Not Just for the ‘Jungle’: Inland’s New Carbine

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Inland Manufacturing recently released the American-made Jungle Carbine, which brings back the looks of the original 1944 and 1945 WWII combat carbine with some modern features.

Inland’s .30-caliber Jungle Carbine is a faithful replica fitted with a military-style conical flash hider, correct military model sights, original-type low American walnut wood stock with fittings. It takes 10-, 20-, and 30-round military magazines, and it is sold with one 15-round magazine (except in California and other round-restricted states.

The 5.5-pound carbine has an 18″ long (including flash hider) barrel threaded 1/2″x28 so the flash hider may be removed to fit an aftermarket sound suppressor. Overall length is 34 inches.

When the original purchaser’s warranty coupon is received by Inland within 60 days of purchase, a military-style cloth sling will be sent to the purchaser at no charge as receipt confirmation for the warranty coupon.

MSRP is $1,079.

Are you a fan of the M1 carbine? Let us know what you think about Inland’s new Jungle Carbine below!

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11 thoughts on “Not Just for the ‘Jungle’: Inland’s New Carbine”

  1. Looks great, although not an original which are hard to come by these days, it would be a great alternative addition to someone’s collection. I’d like to have one.

  2. have always loved the M1 carbine, and owned at one time several of them, all original GIs.. but alas, I was stupid enough to trade them in for other weapons which I don;’t even have any more either. I did get one recently from Auto Ordinance which is a very good looking duplicate and very accurate and reliable functionally. And it was only about $800.

  3. I agree with Phillip. M1 carbines were mediocre battle rifles from the beginning. M1 carbines were fun plinkers back when you could pick one up for a couple hundred and there was cheap surplus ammo. There are a lot better rifles in my opinion for 1k now a days.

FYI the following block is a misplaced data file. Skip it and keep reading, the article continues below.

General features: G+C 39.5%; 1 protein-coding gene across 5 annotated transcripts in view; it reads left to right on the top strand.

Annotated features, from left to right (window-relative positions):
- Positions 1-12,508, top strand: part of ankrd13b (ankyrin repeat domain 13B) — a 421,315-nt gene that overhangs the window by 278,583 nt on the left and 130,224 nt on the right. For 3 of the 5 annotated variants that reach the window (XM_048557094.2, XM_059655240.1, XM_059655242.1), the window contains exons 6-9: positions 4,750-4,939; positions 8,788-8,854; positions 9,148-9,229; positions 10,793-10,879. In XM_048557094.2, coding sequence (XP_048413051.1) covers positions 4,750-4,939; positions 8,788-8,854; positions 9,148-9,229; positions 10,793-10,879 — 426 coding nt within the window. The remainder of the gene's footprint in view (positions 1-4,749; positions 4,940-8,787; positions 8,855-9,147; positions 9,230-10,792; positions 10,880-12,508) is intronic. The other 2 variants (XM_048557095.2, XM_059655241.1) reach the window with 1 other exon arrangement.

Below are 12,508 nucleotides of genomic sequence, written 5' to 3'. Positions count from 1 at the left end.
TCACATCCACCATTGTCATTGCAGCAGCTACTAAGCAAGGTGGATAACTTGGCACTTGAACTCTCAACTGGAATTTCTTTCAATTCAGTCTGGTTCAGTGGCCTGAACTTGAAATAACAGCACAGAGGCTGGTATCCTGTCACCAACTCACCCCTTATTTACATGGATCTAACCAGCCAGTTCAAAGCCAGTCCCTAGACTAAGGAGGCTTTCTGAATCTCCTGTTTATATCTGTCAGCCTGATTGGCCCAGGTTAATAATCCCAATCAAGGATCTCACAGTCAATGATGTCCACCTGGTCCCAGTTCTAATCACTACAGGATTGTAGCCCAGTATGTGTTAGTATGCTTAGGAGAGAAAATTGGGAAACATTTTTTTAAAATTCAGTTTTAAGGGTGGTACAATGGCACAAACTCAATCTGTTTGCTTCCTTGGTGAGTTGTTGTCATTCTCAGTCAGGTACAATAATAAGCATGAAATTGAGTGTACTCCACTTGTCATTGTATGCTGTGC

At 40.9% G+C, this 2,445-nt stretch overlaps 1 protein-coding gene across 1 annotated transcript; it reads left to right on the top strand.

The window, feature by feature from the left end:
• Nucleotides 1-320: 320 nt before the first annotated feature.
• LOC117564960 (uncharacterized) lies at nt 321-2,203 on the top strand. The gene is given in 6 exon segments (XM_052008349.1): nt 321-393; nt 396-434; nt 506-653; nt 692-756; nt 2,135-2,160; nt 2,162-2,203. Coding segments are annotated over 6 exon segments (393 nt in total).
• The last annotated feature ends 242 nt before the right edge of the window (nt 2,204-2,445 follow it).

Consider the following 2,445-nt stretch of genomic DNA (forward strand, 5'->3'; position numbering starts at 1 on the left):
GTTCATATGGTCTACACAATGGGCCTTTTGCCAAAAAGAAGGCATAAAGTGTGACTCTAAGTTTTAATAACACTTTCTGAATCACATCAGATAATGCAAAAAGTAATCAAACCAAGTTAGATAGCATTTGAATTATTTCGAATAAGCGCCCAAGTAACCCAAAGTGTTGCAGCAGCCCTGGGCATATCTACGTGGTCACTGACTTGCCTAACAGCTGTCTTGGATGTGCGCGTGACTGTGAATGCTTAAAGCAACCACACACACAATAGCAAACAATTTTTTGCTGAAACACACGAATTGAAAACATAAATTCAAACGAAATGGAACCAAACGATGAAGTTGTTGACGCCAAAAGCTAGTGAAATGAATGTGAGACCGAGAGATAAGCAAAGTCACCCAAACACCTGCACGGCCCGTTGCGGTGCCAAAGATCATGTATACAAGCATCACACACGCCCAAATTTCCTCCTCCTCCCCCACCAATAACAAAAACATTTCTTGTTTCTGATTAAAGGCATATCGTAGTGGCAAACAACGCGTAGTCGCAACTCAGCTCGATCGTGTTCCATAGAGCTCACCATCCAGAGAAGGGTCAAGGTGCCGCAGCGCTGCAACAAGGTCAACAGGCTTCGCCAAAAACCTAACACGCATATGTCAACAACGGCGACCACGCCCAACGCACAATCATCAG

4. I’ve never fired an M1 Carbine that was very accurate. Well
    above MOA, that is for sure. And, given the 30-cal cartridge,
    I wouldn’t expect anything smaller than 4-5 inches at 50 yds,
    maybe.

    All that for just under $1100., what a deal!

    A new/used lever gun chambered in an 1800 pistol cartridge
    would be more accurate and have more killing power for a lot
    less $$$.

  5. My M1 Carbine was purchased through the NRA program years ago for $19 and still is in my collection. Nice looking gun but not very practical for anything than plunking with reloads. But I do not think I would sell it even if I could get anything near what the replica is selling for.

  6. I’ve always liked the M1 Carbine. Thought they were a nice lightweight handy little carbine. However, as many have stated, $1000+/- is a hard pill to swallow. Obviously many AR’s can be had for less, Mini-14’s for a retro look/feel, etc.. Bring the price to $500-600 (with walnut stock) and I’d be a buyer)

  7. The original purpose of the M1 Carbine was to provide non infantry troops with a lite portable weapon for personal defense and officers and NCOs the same. It was to be used for personnel defense not offensive action. As such it generally replaced the handgun. Long range accuracy and lethalaty were not important. As combat evolved in WWII it was used more and more in offensive operations due to the lightness and high magazine capacity despite it’s shortcomings. At close range it was not handycaped as much by it’s lack of power and accuracy. They are fun to shoot, accurate enough at close range, and more easily managed than a service pistol. Still the price for this weapon seems excessive compared to a rack grade AR15.

  8. Personally, I think it’s a great gun to play with. Shooting cans to see how far you can roll them on the ground is a fun challenge. the further away they roll the more difficult it is to roll them. I bought mine when it still had cosmoline on it from a friend who bought it thru the Civilian Marksmanship program for military surplus.
    In a Ruger Blackhawk, it essentially shoots at the same velocities as the 357, 41 & 44 magnum cartridges. In my mind it’s a 30 caliber magnum in a revolver. The case length is identical to the 357, 41 & 44 magnums. The recoil is much more pleasant & it shoots quite accurately in the Blackhawk. Still need ear protection tho. I always shot 100 grain Speer plinker bullets in mine.

  9. Love it, a little pricey though. I have an original m-1 carbine made by rock-ola all part’s are stamped an numbered,great for varmints and just messing around. Traded a box of 1 inch sockets for it great condition dated 5/45 on the barrel .if only it could talk

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